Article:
Yes, Lawrence Ferlinghetti is still alive. And yes, he’s still writing, superbly. On the eve of his 100th birthday—it arrives Sunday, March 24—the poet laureate of San Francisco has produced a delightful little mongrel of a book called Little Boy. It opens by lulling the reader into believing it’s going to be a conventional memoir and then–blammo!–it veers into a scintillating free-form riff on…on…on what, exactly? Youth and philosophy and aging and death? Kerouac and Cervantes and Ginsberg and Henry Miller? Yes and no and I can’t say for sure. Here’s a sample that will give you a taste of this autobiographical novel’s delicious heedlessness:
Jack Kerouac and his merry band and not so merry as all that in fact quite the opposite in their imagined quest for you name it an America that no longer existed even as he embarked to find it with his crazy crew oh and it wasn’t just America they were looking for driven as they were by testosterone and the rage of living personified by one Neal Cassady the driven driver of their beat jalopy…
Maybe the best way to appreciate this bawdy, ebullient book’s nearly punctuation-free river of prose is to dip into it at random. Here’s Ferlinghetti on Henry Miller, another writer who lived a very long life:
AND it’s our last Hurrah and keep your pecker up for if you outlive your pecker where does that leave you like Henry from Brooklyn with the great gift of gab who all his life kept it up and wrote great books with it but then kept writing when his pecker couldn’t write anymore like an old fountain pen run dry oh daddy call me a cab…
Here’s a confession: “I was never much of a rebel back then or now.” And here’s a lament: “Oh the time lost and no other memory of it…”
For all its verbal sparks and wordplay, the book provides solid documentation that Ferlinghetti’s was a rich and eventful life. His father died before he was born. His first language was French. “I thought I was Tom Sawyer catching crayfish in the Bronx River and imagining the Mississippi,” he writes, “I delivered the Woman’s Home Companion at five in the afternoon and the Herald Trib at five in the morning…I saw Lindbergh land…I chopped trees for the Civilian Conservation Corps and sat on them, I landed in Normandy in a row boat that turned over…” He also witnessed the devastation of Nagasaki after the second atomic bomb was dropped, an experience that turned him into a lifelong pacifist.
After surviving the Second World War he made his way to California, where he was reborn as a poet and publisher, translator and social activist, promoter of Beat writers but, he insisted, not one of them. “I was never a Beat poet,” he declared in a documentary. But he was certainly a fellow traveler. He was arrested, and later acquitted, on an obscenity charge for publishing a 75-cent paperback copy of Allen Ginsberg’s monumental Howl.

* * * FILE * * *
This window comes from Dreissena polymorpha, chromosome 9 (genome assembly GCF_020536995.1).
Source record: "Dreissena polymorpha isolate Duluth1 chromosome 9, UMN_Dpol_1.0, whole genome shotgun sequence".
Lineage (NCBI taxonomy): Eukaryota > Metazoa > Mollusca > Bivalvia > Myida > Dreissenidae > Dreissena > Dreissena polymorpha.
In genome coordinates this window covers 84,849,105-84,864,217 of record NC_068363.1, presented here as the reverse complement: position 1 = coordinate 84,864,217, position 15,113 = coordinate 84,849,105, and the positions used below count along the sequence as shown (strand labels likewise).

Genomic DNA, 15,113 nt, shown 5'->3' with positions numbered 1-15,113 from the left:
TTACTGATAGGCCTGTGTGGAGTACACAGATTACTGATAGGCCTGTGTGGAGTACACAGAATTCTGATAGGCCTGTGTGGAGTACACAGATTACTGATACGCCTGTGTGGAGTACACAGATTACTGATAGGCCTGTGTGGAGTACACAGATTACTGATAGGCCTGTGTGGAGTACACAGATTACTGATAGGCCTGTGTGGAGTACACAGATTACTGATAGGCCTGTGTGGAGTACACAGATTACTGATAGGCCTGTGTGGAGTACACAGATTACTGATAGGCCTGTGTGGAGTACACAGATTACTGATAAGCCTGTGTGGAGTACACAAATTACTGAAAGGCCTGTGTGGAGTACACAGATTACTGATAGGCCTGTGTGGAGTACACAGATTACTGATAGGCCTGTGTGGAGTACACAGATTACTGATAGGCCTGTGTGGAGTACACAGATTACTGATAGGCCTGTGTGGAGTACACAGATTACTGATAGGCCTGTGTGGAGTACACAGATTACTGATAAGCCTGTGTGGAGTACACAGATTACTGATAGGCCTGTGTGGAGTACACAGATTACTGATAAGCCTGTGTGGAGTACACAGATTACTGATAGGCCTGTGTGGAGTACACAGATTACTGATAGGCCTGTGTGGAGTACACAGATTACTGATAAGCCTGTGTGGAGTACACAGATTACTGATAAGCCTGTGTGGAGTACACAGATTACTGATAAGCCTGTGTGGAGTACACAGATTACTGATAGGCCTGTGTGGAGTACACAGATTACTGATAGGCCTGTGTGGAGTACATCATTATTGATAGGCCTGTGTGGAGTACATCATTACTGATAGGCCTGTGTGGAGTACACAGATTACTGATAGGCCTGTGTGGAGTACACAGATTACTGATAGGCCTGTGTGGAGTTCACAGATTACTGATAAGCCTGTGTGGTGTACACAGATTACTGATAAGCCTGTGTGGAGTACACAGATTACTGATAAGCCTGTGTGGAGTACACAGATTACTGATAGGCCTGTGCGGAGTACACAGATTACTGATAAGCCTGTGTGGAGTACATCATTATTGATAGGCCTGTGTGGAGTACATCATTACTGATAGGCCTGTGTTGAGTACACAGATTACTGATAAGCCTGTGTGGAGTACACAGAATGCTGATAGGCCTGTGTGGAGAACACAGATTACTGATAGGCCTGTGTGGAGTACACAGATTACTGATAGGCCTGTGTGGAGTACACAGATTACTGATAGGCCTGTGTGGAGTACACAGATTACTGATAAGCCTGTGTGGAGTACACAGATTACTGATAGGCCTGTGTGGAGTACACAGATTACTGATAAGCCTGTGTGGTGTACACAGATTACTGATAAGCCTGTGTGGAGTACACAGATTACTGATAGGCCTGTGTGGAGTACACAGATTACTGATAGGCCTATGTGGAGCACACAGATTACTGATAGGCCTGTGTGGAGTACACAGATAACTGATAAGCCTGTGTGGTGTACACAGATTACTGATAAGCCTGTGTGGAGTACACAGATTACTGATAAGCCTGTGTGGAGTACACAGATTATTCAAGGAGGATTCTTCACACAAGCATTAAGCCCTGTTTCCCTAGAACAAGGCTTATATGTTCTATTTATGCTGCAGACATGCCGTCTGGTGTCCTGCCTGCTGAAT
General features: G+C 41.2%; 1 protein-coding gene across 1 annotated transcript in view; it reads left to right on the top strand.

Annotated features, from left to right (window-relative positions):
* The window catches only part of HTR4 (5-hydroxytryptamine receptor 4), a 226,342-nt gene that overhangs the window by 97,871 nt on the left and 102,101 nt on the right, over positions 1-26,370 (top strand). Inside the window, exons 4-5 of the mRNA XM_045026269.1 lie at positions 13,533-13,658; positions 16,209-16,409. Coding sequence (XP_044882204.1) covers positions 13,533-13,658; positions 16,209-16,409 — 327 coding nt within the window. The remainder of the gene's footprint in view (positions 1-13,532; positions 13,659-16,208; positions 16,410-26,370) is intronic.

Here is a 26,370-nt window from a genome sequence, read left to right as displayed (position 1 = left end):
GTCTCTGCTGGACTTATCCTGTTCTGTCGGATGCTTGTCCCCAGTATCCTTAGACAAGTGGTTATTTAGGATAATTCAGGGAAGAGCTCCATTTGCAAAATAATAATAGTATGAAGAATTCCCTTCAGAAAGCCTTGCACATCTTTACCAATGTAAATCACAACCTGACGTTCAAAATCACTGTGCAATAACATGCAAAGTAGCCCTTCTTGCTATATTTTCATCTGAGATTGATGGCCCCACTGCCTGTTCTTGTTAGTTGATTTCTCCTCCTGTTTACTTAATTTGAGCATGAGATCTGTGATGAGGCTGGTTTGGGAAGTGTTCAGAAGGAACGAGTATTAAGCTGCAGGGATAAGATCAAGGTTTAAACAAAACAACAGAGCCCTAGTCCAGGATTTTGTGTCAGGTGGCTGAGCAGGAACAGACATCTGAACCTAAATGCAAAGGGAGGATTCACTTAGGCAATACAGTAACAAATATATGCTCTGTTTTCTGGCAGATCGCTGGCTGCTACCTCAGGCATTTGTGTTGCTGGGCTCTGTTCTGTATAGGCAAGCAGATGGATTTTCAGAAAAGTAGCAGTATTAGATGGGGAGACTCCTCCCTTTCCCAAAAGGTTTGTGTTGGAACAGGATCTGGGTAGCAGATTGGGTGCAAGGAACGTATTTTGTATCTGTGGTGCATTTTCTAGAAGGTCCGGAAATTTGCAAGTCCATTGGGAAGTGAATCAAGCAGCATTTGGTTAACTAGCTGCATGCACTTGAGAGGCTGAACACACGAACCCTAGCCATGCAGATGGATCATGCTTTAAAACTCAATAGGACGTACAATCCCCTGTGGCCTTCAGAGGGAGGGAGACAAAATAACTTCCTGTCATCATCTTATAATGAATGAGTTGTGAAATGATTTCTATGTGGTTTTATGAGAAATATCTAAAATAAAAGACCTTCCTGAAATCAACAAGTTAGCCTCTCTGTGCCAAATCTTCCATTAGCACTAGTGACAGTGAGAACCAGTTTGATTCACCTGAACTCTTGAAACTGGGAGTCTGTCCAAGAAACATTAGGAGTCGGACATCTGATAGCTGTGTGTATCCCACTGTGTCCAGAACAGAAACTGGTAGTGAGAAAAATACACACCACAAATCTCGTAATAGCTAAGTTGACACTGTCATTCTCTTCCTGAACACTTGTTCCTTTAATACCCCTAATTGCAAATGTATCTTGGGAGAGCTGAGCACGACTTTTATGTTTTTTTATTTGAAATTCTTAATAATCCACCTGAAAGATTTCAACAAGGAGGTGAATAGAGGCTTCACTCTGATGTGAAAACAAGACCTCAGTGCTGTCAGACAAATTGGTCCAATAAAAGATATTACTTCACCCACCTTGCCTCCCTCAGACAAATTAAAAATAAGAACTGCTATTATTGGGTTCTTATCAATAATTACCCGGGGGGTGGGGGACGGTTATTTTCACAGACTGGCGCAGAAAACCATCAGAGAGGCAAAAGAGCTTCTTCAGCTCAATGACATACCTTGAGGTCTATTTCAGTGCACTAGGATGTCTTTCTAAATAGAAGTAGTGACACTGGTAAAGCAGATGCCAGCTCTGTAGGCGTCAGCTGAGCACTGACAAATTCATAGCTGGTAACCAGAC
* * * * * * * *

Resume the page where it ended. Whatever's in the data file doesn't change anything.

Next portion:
Ferlinghetti, founder of San Francisco’s revered City Lights bookstore, has written more than 50 volumes of poetry, fiction, art criticism, and translation. His best-known book of poetry, A Coney Island of the Mind, has sold more than a million copies, a staggering number. Along the way, Ferlinghetti has become something much larger than a poet or a writer, a Beat or a Buddhist. He’s our longest-living ambassador of the written word, a relic from a time when a certain type of person treated books as sacred objects rather than as products that could be sold at a profit. I realized this way back in the early 1970s, when I was wandering up and down the coast of California, working odd jobs, traveling in a retrofitted pickup with my dog, trying to write an apprentice novel, living out my own Travels With Charley meets On the Road fantasy. Whenever I passed through San Francisco I went straight to City Lights, where I spent countless hours doing something that went way beyond any definition of browsing. I read entire books, in installments, but rarely spent any money because I was always broke. Yet I never once got a filthy look from a clerk when I exited the store empty-handed. It was that kind of place. Amazing to realize the store was already two decades old and that it’s still in business today, nearly half a century later. Only a true believer could create such a cathedral of the written word. Given the staff’s forbearance, it’s a miracle the place ever turned a profit.
That miracle is the doing of Lawrence Ferlinghetti, and I’ll be forever grateful to him for it. I’m also grateful for his wondrous new book Little Boy, a valediction, a summing up, a rosy exclamation point at the end of a life well lived.
Image credit: Flickr/Christopher Michel.